'Corporate Politics for IT Managers: How to get Streetwise' addresses some of the most persistent problems faced by IT managers which undermine their power and influence in their organisations and which prevents them obtaining seat on the board of directors.
It deals directly with the IT stereotype and offers advice on how to survive and then thrive despite the odds being stacked against the IT manager. Divided into four parts, 'How the IT Manager Gets Streetwise' begins by placing the IT stereotype in context, and proceeds to challenge the IT persons' habitual behaviours of the past, and present ways of rethinking IT services, before concluding with how managers can become "streetwise" in today's organisations.
There are many books on the market telling IT managers how to construct IT and IS strategies, and even more on how to 'run' an IT department or function. However, few deal with the politics in organisations.
'Corporate Politics for IT Managers: How to get Streetwise' equips IT managers with the necessary skills to cope successfully in the political arenas of the boardrooms in today's businesses.
Table of Contents
Acknowledgements; Preface; Introduction: the IT tribe; What's the problem? - The IT stereotype and organisational politics; I'm just trying to do my job - Coping with the stereotype; The phantom IT strategy; Projects: the illusion of being managed; Staying alive; Writes of passage; Meetings (of minds?); Reinventing the wheel; Firefighting and rework; Shattering the illusion; Why won't other people let me do my job? - Leading, managing and abdicating; Recruiting into the tribe; Talk to me; Where are you when we want you?; Lock horns and push; Business priorities and culture: the unspoken agenda; Breaking the taboo: marketing IT services; Suppliers and consultants: the wolves at the door; Let someone else do it for a change; Becoming streetwise - Shades of grey; Say hello to the rest of your brain; Blowing the whistle; All stressed out and nowhere to go; Lighten up a little; IQ is not everything; The road to Damascus; You lead, I'll follow; The front row of the grid; Where am I going?; Riding off into the sunset - You are not alone.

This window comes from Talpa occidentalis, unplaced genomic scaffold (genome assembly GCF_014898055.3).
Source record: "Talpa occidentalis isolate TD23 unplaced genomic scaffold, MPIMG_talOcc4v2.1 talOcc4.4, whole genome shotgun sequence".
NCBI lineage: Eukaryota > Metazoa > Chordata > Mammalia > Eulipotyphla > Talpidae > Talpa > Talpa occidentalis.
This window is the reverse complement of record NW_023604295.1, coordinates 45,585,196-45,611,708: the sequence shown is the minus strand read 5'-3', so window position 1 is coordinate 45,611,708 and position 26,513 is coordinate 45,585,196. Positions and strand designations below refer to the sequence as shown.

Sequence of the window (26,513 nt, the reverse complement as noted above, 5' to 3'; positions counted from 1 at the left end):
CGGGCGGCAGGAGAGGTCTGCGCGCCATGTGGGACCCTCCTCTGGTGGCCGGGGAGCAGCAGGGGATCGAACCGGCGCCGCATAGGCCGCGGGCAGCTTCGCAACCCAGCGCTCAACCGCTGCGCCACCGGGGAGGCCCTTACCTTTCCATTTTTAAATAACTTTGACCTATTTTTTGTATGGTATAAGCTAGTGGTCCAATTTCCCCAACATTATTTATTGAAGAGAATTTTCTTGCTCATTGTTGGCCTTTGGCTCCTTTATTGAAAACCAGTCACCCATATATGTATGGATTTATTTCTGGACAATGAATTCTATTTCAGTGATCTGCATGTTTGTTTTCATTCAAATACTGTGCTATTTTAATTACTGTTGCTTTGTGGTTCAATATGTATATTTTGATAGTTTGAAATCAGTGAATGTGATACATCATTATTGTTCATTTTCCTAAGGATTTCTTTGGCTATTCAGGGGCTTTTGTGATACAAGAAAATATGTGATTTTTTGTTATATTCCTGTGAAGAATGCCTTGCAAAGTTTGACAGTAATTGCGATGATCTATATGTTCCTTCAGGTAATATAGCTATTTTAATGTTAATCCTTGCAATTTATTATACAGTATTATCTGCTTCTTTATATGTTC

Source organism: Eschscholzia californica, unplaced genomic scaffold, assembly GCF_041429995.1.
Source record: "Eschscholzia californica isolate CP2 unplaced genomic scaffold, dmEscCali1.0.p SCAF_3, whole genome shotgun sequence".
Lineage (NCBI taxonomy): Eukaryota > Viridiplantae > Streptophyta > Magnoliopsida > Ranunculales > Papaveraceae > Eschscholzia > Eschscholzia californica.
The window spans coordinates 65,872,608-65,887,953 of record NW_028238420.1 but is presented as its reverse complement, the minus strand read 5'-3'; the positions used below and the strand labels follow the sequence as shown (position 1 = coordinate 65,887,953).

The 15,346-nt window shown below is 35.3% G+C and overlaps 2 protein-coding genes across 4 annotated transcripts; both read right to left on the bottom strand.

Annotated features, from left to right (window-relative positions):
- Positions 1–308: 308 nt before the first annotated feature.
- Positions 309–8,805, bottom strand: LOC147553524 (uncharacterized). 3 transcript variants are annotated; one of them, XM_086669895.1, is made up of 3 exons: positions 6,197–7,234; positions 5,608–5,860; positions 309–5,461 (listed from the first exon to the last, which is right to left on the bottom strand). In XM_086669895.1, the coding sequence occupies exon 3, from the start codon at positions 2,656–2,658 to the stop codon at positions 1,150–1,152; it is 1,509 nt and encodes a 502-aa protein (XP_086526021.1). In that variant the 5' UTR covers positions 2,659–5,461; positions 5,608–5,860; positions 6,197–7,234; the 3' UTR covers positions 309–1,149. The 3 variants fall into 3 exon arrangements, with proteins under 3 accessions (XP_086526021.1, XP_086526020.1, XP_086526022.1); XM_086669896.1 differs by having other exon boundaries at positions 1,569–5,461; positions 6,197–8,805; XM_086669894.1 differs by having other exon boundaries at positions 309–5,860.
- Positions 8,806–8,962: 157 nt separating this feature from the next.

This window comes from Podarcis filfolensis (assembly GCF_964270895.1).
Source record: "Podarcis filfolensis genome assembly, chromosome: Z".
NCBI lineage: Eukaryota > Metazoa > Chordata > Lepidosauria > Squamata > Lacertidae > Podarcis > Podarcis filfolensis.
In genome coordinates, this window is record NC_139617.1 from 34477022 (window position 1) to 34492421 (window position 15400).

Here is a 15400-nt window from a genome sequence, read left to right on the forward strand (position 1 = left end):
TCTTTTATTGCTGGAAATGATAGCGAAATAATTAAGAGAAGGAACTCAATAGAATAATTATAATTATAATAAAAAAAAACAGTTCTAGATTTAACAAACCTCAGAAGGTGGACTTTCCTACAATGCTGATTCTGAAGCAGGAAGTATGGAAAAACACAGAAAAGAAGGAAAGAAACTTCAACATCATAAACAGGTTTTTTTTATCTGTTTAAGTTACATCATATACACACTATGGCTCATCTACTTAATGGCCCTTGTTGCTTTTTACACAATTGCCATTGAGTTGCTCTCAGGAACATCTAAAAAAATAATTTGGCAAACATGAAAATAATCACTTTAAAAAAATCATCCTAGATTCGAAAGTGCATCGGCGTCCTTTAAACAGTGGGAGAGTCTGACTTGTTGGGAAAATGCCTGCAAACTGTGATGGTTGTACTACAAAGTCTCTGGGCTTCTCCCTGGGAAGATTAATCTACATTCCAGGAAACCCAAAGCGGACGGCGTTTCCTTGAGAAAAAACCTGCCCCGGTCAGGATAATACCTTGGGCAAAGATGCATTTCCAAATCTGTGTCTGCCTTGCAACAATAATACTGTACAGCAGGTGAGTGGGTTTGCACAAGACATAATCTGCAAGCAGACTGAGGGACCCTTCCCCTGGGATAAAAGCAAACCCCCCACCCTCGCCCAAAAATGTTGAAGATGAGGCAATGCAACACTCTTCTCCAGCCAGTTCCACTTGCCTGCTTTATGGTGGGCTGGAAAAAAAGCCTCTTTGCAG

Computer Bulletin gave this book Five Stars.
This practical and informative account of the political jungle to IT managers is presented with humour and cartoons but without descending into an excess of jokiness. The book is not a recipe for reaching the boardroom but packs in plenty of home truths which merit contemplation. If you are aiming for the top, buy it and read it; if you are happy as an IT manager, buy it and read it too: you could learn a lot about your self.
This practical and informative account of the challenge of the political jungle to IT managers is presented with humour and cartoons but without descending into an excess of jokiness. The book is not a receipe for reaching the boardroom but packs in plenty of home truths which merit contemplation. If you are aiming for the top, buy it read it; if you are happy as an IT mananger, but it read it too: you could learn a lot about yourself.
Tony Stock - Computer Bulletin - Jan 2001